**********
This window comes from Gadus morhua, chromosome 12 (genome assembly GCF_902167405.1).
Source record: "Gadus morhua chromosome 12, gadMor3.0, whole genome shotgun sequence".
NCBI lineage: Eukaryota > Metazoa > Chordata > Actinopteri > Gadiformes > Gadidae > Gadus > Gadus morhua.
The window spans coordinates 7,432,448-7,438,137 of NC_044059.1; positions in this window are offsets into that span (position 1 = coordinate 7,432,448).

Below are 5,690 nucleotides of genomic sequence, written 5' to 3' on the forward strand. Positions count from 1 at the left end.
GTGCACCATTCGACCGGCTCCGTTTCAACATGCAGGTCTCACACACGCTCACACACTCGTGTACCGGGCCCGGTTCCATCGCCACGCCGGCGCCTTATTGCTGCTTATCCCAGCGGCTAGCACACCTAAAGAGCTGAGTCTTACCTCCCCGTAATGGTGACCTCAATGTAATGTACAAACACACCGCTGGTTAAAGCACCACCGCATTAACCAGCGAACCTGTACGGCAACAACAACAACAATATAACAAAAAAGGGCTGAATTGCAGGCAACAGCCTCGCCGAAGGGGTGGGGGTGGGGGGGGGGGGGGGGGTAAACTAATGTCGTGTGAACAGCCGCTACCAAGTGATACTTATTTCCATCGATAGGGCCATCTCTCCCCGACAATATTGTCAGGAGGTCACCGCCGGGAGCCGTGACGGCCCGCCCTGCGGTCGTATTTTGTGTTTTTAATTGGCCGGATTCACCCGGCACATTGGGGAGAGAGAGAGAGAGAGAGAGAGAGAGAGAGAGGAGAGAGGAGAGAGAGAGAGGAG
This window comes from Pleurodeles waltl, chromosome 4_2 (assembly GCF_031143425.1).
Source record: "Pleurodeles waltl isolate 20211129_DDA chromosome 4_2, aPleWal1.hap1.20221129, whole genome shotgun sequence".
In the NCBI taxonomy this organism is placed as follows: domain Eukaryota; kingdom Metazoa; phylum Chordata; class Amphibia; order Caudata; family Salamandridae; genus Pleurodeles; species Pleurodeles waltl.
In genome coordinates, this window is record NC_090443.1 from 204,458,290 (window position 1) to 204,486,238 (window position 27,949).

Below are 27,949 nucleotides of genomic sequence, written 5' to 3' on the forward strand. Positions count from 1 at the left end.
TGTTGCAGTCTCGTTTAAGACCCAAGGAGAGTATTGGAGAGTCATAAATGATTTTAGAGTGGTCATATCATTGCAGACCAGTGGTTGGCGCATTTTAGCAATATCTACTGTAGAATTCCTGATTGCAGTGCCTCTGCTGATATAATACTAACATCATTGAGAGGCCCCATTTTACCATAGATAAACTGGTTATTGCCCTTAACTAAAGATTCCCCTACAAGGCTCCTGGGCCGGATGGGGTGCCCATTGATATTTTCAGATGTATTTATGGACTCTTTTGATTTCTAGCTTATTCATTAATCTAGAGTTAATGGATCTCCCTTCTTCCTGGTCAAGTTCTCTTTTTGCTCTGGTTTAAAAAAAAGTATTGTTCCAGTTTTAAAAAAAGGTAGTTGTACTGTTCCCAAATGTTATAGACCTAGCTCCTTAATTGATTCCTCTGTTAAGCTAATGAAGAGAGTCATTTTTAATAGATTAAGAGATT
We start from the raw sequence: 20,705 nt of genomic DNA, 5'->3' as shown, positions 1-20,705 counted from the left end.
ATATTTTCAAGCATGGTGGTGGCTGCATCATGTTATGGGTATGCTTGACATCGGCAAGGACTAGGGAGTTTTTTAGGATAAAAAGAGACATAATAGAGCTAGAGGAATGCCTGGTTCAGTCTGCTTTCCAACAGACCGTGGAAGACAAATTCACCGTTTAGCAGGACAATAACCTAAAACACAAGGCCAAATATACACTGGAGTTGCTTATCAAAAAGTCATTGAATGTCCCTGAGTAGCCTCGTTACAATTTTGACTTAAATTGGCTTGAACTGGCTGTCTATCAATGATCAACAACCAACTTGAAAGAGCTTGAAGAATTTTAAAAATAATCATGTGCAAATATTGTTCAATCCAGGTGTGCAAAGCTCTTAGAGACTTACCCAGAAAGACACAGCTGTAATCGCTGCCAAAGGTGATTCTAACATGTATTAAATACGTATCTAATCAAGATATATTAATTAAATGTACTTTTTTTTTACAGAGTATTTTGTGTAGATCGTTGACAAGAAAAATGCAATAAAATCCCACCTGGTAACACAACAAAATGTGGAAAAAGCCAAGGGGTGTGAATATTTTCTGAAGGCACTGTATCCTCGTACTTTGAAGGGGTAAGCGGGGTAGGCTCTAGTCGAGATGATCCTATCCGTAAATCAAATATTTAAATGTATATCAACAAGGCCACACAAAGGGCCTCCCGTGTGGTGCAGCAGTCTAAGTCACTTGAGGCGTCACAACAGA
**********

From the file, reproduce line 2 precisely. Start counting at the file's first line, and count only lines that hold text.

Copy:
Source record: "Gadus morhua chromosome 12, gadMor3.0, whole genome shotgun sequence".